QUEST: In China shares soared on over the country's relaxing its COVID rules sooner rather than later. The Shanghai Composite was up nearly 2-1/2

percent. The Hang Seng in Hong Kong posted its best week in 11 years, as investors found strong reasons for optimism. A report that China may

actually scrap the policy that holds airlines liable for bringing someone into the country who has COVID.

China's leader Xi Jinping has been hosting the German chancellor in Beijing. Chancellor Scholz says Chinese authorities will let German expats

in mainland China get the Pfizer-BioNTech COVID vaccine. Selina Wang has been covering the backlash to China's zero-COVID policy. And in doing so,

of course, she's experienced these challenges first hand filing this report from quarantine.

SELINA WANG, CNN INTERNATIONAL CORRESPONDENT: As most of the world learns to live with COVID China is still stuck in this endless cycle of lockdowns,

quarantines, and mass testing. It's taking a heavy toll on the economy and people's lives. Public patience is wearing thin and frustrations are

mounting the death of a 14-year-old girl in a quarantine facility in China has unleashed new frustrations over the cruelty of the country's zero-COVID


Her father posted a video online demanding justice calling on the Communist Party to investigate her death. But that video has been censored on social

media in China, along with videos of a father in another city desperately trying to revive his three-year-old son. He wasn't able to get his son to

the hospital fast enough because of COVID restrictions in Lanzhou City. The boy later died. The death of the three-year-old boy has unleashed protests

in Lanzhou City.


Residents took to the streets. They were met by armed police. In year-three of the pandemic, every positive case and close contact in China is still

sent to government quarantine facilities. Anyone returning from China from overseas also has to quarantine. In fact, I'm in the middle of a 10-day

quarantine myself right now. This is my second quarantine in mainland China this year. Earlier this year I had to do a 21-day government quarantine.

This time it's shorter but every time I reenter this country, I am shocked and jarred by the dystopian nature of society here. After landing in

Beijing, I got busted off to a sealed quarantine facility sorted into a room. Every day I'm woken up by a knock on my door from a COVID worker that

takes a PCR test. Food gets left outside my door three times a day. No outside food delivery is allowed.

And every few hours I can hear the noise and smell the scent of disinfectant being sprayed by a worker holding a giant machine just outside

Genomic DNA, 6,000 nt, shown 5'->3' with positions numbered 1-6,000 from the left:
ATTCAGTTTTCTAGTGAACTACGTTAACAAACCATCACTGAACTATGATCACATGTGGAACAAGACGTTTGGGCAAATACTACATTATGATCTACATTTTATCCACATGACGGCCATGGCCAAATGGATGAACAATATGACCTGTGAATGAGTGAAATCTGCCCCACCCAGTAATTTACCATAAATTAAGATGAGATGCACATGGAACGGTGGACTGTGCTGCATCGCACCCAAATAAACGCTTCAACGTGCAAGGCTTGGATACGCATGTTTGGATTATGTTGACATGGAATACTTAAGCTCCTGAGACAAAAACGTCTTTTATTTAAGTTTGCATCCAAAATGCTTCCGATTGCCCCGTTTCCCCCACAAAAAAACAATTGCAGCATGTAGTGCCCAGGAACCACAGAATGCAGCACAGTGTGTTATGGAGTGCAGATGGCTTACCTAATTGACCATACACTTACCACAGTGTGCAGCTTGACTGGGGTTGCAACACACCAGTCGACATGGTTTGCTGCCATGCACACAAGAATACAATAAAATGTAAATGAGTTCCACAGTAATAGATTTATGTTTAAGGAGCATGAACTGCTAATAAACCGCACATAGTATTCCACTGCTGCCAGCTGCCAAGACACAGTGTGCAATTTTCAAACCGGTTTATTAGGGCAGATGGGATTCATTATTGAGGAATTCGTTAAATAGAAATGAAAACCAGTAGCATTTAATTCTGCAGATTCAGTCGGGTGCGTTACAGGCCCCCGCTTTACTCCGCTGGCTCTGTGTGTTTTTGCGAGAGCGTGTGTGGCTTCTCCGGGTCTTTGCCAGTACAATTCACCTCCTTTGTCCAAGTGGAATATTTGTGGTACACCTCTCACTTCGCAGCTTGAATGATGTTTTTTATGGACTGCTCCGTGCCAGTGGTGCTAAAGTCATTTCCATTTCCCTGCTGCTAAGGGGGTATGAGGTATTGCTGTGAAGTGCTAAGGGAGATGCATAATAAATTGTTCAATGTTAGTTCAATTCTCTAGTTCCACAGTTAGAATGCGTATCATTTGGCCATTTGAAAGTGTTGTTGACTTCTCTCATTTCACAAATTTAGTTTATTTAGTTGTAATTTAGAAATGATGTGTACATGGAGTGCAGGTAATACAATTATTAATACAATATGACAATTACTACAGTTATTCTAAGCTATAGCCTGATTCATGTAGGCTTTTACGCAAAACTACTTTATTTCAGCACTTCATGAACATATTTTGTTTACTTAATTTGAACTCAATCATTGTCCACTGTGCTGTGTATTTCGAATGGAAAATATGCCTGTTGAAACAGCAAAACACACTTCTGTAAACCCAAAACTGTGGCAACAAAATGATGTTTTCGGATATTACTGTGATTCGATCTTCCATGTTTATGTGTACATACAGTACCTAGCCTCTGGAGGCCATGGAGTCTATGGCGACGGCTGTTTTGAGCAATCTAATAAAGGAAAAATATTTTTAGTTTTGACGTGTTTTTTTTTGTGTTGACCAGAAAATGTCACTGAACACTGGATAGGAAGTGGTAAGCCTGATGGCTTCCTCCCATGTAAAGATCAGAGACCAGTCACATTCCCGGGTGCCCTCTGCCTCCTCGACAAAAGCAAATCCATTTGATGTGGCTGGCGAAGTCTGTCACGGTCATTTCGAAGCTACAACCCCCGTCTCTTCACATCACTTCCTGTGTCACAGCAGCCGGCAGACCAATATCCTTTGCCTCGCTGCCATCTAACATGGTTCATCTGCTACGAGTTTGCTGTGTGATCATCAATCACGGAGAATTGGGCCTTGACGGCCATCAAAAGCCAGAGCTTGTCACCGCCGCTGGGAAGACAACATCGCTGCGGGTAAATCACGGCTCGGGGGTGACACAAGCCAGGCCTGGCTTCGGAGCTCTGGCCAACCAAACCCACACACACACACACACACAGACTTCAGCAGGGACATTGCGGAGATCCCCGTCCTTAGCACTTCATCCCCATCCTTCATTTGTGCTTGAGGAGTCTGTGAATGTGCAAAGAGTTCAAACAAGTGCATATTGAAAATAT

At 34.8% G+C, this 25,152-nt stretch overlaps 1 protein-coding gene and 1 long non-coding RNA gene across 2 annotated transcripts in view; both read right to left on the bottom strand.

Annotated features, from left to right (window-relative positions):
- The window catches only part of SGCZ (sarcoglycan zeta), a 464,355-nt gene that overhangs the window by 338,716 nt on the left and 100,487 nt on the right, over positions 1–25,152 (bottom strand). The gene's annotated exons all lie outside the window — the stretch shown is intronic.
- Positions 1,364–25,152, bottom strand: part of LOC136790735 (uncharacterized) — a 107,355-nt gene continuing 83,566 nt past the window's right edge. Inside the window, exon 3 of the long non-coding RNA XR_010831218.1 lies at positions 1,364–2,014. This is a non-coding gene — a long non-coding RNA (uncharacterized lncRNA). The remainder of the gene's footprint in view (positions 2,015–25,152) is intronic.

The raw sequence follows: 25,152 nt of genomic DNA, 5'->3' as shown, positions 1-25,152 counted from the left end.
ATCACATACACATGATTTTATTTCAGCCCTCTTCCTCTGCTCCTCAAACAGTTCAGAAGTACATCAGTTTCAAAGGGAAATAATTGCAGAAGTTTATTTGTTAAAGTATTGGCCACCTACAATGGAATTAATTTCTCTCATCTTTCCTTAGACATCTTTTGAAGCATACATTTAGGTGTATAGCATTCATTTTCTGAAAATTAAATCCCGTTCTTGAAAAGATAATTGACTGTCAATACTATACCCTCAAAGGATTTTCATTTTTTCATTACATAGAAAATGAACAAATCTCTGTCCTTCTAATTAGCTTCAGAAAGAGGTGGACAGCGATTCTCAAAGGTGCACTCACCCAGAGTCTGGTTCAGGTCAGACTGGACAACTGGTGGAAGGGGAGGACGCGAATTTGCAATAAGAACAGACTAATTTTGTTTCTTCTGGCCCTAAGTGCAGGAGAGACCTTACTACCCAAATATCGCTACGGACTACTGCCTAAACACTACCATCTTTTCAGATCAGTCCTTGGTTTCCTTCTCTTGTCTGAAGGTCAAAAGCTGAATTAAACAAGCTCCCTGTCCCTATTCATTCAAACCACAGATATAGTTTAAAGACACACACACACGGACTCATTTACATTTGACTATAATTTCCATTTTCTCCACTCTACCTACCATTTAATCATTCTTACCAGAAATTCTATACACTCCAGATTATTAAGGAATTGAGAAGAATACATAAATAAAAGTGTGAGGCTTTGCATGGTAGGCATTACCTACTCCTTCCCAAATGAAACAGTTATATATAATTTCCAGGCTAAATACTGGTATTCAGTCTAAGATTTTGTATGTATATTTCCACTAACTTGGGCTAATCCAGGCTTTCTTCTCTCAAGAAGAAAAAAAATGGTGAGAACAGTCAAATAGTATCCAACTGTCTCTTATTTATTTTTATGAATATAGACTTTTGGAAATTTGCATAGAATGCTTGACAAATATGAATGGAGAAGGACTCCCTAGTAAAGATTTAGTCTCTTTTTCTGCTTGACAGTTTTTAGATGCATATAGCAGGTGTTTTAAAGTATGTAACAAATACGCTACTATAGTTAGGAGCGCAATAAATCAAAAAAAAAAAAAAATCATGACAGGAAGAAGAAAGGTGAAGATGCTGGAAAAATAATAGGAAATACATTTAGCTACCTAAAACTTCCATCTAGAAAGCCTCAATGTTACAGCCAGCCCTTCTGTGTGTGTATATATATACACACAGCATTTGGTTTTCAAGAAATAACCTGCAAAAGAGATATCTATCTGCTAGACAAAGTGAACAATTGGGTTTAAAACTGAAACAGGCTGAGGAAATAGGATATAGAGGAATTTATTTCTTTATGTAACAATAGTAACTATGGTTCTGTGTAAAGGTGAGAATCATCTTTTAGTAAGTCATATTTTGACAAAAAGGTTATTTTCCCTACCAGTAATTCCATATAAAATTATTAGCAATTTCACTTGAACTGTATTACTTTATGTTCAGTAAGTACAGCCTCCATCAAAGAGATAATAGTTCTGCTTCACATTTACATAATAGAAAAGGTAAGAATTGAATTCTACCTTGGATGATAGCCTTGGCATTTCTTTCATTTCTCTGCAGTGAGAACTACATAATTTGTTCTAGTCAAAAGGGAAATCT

my door in the hallway area. Now this may sound extreme to most of the world. But this is the reality of zero-COVID China and it's no surprise

that this country has become increasingly isolated since the pandemic began. Selina Wang, CNN, Beijing.

QUEST: Extraordinary (INAUDIBLE) Selina. And perhaps to make the point in the U.S. leisure and hospitalities and globally seeing the strongest gains,

particularly today's jobs report, a resurgence in tourism. It's given the car rental giant Hertz a welcome boost. The company's reporting to beat its

Q3 earnings and revenue estimates, although its profits took a hit on rising costs for other reasons.

The CEO of Hertz Stephen Scherr, he joins me. Now Stephen, considering this, you know, I remember during the pandemic, I was reporting on the

bankruptcy and the restructuring and the investors and all the prepackaging, to go from that to this is quite remarkable. You're making

good money.

STEPHEN SCHERR, CHIEF EXECUTIVE OFFICER, HERTZ: We're making very good money. And we are very much alive and well past the bankruptcy in the

restructuring. This is a company now that has 500,000 cars in the U.S. Nearly a million if you look across the whole expanse of the Hertz

organization. We are really taking a number of bold initiatives, particularly around electric vehicles and working to dramatically improve

the experience of our customer.

And I think it's paying off and we happen, obviously to be in a moment of a very heated travel demand. You're hearing that across the patch, whether

it's airlines hotels or ourselves in the rental car business. And so, it's a very interesting time at a really sort of changing moment for the rental

car industry broadly.

QUEST: What will be the fighting ground between yourself and your competitors in the future? Because clearly, you know, I always remember Bob

Crandall, you remember him from American Airlines. He used to say, look, we all find the same metal tubes. It's what you do inside them that matters.

Where you send them that matters. Now, de facto, you're all renting roughly the same cars, you've all got, particularly at major locations.

You're all on the same lots in some shape or form. So what's the fighting ground going forward?

SCHERR: Well, I would say, you know, the observation that Crandall made back then is, of course, in some sense, true. You need to distinguish the